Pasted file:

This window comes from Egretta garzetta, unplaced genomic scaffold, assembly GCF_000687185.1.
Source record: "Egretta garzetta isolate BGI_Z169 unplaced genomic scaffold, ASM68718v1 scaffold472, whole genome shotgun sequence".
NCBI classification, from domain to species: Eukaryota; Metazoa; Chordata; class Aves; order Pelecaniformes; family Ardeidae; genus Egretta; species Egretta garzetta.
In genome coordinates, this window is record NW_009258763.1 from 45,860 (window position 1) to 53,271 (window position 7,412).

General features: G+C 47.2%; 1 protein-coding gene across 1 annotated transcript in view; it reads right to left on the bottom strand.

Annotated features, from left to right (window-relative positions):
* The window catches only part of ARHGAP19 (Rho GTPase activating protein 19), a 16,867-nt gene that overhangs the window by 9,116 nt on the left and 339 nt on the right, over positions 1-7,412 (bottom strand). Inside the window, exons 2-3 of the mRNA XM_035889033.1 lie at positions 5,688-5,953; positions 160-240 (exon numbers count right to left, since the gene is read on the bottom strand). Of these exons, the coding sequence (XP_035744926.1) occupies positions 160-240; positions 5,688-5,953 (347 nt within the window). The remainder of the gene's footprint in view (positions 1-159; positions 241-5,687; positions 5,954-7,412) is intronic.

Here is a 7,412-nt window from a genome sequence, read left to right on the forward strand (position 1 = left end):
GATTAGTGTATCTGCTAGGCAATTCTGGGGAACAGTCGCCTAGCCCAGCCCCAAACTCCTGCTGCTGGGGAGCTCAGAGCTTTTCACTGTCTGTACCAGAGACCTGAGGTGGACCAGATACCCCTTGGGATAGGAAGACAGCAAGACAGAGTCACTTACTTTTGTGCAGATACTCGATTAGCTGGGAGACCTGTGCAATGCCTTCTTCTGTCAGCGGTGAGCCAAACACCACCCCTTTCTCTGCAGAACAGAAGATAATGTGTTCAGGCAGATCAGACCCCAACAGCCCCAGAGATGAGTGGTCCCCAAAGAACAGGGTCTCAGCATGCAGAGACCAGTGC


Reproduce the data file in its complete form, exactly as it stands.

This window comes from Egretta garzetta, unplaced genomic scaffold, assembly GCF_000687185.1.
Source record: "Egretta garzetta isolate BGI_Z169 unplaced genomic scaffold, ASM68718v1 scaffold472, whole genome shotgun sequence".
NCBI classification, from domain to species: Eukaryota; Metazoa; Chordata; class Aves; order Pelecaniformes; family Ardeidae; genus Egretta; species Egretta garzetta.
In genome coordinates, this window is record NW_009258763.1 from 45,860 (window position 1) to 53,271 (window position 7,412).

General features: G+C 47.2%; 1 protein-coding gene across 1 annotated transcript in view; it reads right to left on the bottom strand.

Annotated features, from left to right (window-relative positions):
* The window catches only part of ARHGAP19 (Rho GTPase activating protein 19), a 16,867-nt gene that overhangs the window by 9,116 nt on the left and 339 nt on the right, over positions 1-7,412 (bottom strand). Inside the window, exons 2-3 of the mRNA XM_035889033.1 lie at positions 5,688-5,953; positions 160-240 (exon numbers count right to left, since the gene is read on the bottom strand). Of these exons, the coding sequence (XP_035744926.1) occupies positions 160-240; positions 5,688-5,953 (347 nt within the window). The remainder of the gene's footprint in view (positions 1-159; positions 241-5,687; positions 5,954-7,412) is intronic.

Here is a 7,412-nt window from a genome sequence, read left to right on the forward strand (position 1 = left end):
GATTAGTGTATCTGCTAGGCAATTCTGGGGAACAGTCGCCTAGCCCAGCCCCAAACTCCTGCTGCTGGGGAGCTCAGAGCTTTTCACTGTCTGTACCAGAGACCTGAGGTGGACCAGATACCCCTTGGGATAGGAAGACAGCAAGACAGAGTCACTTACTTTTGTGCAGATACTCGATTAGCTGGGAGACCTGTGCAATGCCTTCTTCTGTCAGCGGTGAGCCAAACACCACCCCTTTCTCTGCAGAACAGAAGATAATGTGTTCAGGCAGATCAGACCCCAACAGCCCCAGAGATGAGTGGTCCCCAAAGAACAGGGTCTCAGCATGCAGAGACCAGTGC